(1966). Antonioni's variation resembles nobody else's, conventional though it might sound in terms of plotting. Locke feels dishonest and disenchanted in his work as a TV reporter, and when a man who looks a bit like him dies he manages in near-Hitchcockian fashion to swing the changes. His wife grows increasingly puzzled and begins to investigate. He picks up the girl and travels with her as he plunges ever deeper into the unexpected lifestyle of the dead man, a gun runner. Internationally involved, a victim of his own reckless wishfulness, he becomes increasingly helpless as events build up to a thriller's climax. The difference, however, is that abiding lack of the specific: a feeling of life going on quite waywardly, uncontrollable, so that the actual orderliness of the tale is rendered more real by the style.
Antonioni has surely never been better. In the African heat he causes Locke to bash at his broken-down Land Rover with a shovel and weep on the sands as the camera pans away to a scene at one and the same time beautiful and lonely. In London he causes Locke's wife (Jenny Runacre) to let her hands shift uncertainly around the nearest object, which happens to be an inkwell, as she tries to make up her mind about pursuing the somewhat pointless quest she has set for herself. Small details of behaviour are seemingly instinctive, maybe some of them are improvised, like the way Locke rubs his chin against his sweaty shoulder while he goes about the careful work of substituting passport photographs. Certainly Jack Nicholson as Locke is at his very best, and Jenny Runacre is exactly right as his wife. Of the girl we could perhaps have seen more to make the character as full as could be wished, but Maria Schneider gives her scant material an appropriate trace of sex fairly easily gained but not to be depreciated on that score.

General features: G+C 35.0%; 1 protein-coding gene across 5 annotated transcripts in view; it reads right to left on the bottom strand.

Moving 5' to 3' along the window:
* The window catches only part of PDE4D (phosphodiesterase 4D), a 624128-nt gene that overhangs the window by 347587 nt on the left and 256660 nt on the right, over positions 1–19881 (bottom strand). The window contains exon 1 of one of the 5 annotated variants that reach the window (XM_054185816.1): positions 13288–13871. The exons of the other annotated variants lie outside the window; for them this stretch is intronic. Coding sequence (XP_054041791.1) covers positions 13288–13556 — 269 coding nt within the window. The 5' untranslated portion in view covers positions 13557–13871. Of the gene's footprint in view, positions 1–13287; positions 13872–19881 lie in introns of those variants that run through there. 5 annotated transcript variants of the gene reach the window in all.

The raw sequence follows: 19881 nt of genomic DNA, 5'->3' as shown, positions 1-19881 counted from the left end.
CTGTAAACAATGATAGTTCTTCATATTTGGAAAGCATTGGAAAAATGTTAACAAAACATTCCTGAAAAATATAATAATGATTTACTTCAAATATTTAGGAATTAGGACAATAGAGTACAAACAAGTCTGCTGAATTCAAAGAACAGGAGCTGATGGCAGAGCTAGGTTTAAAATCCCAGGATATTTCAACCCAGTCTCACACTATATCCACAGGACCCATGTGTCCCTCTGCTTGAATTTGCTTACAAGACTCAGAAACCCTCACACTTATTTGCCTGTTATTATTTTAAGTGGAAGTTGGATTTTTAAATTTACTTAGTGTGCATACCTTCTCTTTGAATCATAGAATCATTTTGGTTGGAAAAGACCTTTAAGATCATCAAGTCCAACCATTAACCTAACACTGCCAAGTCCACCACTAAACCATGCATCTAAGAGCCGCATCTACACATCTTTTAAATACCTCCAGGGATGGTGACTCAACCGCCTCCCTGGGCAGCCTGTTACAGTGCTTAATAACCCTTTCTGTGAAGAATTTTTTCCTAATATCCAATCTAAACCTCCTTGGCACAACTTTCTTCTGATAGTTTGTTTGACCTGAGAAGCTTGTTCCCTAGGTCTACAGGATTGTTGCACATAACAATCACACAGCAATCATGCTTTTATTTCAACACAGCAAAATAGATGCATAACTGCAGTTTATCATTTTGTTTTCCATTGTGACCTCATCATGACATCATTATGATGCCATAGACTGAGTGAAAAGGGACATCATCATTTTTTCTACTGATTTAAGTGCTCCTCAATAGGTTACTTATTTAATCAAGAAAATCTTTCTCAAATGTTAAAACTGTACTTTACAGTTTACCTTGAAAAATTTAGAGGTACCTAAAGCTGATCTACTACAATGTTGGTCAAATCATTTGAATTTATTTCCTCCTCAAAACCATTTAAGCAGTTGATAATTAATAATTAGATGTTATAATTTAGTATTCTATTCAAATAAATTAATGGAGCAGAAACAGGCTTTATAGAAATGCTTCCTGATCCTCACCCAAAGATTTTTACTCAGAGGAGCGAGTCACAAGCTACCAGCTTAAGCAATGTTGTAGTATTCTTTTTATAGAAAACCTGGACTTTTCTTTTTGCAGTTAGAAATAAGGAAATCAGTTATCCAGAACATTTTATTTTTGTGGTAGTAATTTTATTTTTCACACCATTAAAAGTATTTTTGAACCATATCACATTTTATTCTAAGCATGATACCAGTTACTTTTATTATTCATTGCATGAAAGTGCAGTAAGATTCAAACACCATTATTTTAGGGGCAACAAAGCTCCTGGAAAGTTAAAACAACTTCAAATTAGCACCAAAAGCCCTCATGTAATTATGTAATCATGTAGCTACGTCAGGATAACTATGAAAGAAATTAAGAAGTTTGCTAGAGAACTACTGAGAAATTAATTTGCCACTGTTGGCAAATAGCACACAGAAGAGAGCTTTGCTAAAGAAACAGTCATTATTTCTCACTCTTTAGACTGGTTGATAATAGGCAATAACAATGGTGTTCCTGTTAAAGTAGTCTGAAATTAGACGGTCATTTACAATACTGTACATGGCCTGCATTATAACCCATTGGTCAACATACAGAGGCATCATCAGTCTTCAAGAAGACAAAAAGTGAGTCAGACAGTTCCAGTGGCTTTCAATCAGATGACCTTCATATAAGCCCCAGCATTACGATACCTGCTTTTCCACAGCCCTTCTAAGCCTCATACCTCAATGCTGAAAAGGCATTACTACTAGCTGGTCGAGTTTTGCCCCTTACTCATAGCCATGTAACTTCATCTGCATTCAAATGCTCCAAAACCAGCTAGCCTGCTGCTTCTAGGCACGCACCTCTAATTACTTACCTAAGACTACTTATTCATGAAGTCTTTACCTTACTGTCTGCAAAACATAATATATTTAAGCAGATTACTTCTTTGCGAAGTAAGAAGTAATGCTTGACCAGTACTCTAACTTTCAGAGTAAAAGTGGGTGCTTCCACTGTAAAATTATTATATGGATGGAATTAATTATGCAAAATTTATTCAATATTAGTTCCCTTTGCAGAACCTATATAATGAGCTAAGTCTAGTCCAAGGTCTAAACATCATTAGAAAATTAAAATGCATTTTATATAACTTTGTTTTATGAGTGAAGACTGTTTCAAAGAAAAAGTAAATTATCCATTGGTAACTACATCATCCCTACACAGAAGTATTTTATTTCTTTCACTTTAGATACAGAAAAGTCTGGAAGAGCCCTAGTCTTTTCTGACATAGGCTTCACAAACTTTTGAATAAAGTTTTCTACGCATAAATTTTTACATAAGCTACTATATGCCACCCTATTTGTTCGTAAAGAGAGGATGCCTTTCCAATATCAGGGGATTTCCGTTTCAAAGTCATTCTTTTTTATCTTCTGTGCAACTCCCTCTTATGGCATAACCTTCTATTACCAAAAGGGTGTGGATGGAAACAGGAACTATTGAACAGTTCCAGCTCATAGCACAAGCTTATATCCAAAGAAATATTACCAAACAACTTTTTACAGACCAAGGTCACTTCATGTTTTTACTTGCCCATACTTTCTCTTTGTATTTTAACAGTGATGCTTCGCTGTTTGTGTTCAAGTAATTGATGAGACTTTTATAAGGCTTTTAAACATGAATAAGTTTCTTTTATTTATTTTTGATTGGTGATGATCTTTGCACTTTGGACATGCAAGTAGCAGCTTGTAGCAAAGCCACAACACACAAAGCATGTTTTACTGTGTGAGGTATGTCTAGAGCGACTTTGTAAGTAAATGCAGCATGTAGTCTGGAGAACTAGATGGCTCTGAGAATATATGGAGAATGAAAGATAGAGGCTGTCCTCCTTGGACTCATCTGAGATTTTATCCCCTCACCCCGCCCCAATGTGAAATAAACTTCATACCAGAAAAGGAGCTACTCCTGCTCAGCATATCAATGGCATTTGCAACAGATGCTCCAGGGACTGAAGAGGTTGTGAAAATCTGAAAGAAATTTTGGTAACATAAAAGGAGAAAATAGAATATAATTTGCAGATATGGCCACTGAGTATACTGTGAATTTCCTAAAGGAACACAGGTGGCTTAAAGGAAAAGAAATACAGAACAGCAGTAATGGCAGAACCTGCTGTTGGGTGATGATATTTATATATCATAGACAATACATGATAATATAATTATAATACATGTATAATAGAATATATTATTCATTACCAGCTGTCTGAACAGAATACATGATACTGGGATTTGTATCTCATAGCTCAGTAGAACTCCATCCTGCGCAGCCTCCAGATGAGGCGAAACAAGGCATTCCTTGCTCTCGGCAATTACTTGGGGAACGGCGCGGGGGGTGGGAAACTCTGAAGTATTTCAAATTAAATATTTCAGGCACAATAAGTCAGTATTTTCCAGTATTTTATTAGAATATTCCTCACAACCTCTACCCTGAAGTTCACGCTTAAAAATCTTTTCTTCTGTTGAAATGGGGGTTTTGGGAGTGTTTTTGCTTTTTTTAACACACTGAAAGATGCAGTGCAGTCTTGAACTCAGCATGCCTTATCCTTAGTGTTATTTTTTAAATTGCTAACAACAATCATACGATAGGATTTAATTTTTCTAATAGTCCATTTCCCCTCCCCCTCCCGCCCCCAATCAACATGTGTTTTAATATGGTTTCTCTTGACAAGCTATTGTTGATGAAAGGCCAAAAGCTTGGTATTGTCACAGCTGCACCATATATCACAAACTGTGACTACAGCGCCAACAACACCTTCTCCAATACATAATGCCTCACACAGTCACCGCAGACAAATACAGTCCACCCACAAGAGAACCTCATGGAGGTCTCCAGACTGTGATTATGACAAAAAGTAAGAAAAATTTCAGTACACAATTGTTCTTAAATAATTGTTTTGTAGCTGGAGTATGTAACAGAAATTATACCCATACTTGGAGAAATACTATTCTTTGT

The penultimate shot is already celebrated. It is very long and covers an extraordinary field of camera movement, beginning inside an Algeciras hotel room, holding a fixed position while people and a car move about beyond a barred window, then advancing through the bars (which are to be compared; if you like, to the wild walls of Hitchcock's Rope
) and manoeuvring around the area outside the hotel before returning to gaze back in through, the (restored) bars. One is reminded how the best things to be savoured in Antonioni's pre-Avventura
career were mainly technical, how much value he could gain from a tripod on an outdoor location turning a full 360 degrees but not all in one suave circle. It would be true, maybe, to remark that such things are not entirely relevant thematically, and that they indicate a fondness for the medium which might in some minds distract from the subject. The alternative argument would doubtless be that the second-last shot of The Passenger
sustains tension by avoiding cuts. I am not entirely sure that the defence would be valid, but I hardly care. The effect is magnificent cinema of the first order. And the theme throughout is admirably served anyway. I cannot think of a leading Antonioni figure who has gripped my heart and mind as thoroughly as Locke.
- Gordon Gow, Films and Filming, August 1975.